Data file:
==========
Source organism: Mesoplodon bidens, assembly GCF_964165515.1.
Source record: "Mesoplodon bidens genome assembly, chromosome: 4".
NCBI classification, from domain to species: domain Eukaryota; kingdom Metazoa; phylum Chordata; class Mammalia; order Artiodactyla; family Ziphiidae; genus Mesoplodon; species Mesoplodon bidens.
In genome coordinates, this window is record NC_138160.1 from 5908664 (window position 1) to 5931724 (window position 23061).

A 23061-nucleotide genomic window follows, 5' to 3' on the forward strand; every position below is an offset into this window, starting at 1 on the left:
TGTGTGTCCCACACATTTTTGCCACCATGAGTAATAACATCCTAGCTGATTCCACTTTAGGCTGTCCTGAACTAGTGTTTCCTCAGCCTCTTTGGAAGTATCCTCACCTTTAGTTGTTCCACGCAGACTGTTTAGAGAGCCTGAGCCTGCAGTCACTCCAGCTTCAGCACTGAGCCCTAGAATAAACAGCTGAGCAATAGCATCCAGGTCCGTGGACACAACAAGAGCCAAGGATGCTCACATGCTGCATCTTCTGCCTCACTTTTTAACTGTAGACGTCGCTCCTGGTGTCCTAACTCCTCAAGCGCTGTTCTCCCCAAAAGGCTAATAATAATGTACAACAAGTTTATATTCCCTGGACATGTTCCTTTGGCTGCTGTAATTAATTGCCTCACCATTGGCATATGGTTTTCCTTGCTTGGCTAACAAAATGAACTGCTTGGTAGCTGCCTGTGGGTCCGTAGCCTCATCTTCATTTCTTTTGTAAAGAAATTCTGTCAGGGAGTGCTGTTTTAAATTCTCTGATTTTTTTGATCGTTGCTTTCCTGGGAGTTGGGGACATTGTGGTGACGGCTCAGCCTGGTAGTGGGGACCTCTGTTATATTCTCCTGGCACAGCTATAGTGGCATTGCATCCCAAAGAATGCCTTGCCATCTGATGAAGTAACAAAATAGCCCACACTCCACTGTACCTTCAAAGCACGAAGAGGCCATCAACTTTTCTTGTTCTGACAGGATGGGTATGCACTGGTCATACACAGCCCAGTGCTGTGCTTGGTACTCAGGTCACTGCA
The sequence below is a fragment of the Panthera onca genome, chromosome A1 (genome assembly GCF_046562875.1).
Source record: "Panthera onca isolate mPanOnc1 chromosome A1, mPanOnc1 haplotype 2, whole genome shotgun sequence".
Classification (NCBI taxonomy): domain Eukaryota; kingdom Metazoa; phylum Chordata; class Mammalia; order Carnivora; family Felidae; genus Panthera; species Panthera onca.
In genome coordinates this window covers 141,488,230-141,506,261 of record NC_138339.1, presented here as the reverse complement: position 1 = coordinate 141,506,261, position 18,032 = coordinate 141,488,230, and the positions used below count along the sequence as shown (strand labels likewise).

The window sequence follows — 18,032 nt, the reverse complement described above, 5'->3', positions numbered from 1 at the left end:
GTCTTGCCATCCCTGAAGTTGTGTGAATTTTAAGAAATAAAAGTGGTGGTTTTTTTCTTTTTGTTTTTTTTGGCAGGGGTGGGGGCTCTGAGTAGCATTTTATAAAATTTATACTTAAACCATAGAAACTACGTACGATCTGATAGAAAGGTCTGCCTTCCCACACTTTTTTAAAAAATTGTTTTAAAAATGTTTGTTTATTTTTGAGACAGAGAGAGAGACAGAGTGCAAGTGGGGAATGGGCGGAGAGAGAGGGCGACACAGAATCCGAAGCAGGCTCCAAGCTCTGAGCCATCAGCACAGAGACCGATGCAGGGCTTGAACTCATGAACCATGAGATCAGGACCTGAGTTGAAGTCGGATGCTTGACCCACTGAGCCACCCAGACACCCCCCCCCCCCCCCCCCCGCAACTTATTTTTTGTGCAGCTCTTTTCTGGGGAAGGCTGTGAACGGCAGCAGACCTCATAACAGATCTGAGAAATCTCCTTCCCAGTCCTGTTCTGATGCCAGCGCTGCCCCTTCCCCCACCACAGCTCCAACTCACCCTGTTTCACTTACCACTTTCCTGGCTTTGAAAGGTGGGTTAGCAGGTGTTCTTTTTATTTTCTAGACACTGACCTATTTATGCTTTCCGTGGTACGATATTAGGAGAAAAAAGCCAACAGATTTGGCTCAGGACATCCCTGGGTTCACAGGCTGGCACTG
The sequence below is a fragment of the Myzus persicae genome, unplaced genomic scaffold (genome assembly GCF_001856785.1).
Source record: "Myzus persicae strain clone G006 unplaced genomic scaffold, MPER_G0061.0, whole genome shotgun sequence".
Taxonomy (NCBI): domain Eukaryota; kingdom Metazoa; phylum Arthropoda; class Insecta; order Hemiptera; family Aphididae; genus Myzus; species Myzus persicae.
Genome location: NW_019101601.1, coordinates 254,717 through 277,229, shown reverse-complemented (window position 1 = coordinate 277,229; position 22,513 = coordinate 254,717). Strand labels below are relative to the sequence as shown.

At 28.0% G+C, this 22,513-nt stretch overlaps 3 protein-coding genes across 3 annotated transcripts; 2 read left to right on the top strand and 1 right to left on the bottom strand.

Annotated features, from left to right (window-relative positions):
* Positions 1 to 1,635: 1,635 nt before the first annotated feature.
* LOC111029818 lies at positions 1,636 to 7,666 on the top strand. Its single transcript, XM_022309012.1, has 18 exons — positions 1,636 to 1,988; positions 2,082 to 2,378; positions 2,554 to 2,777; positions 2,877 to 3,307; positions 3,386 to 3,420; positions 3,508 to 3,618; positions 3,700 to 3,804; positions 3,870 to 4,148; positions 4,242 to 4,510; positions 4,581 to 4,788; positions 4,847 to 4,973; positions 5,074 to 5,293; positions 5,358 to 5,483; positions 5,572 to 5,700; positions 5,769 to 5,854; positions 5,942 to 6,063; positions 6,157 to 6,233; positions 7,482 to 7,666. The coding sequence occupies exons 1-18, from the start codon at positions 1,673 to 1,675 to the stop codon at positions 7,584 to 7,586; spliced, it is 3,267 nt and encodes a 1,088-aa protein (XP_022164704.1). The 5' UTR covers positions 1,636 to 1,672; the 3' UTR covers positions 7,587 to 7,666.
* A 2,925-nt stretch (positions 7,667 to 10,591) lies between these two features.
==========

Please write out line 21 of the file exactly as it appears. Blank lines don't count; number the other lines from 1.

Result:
* A 2,925-nt stretch (positions 7,667 to 10,591) lies between these two features.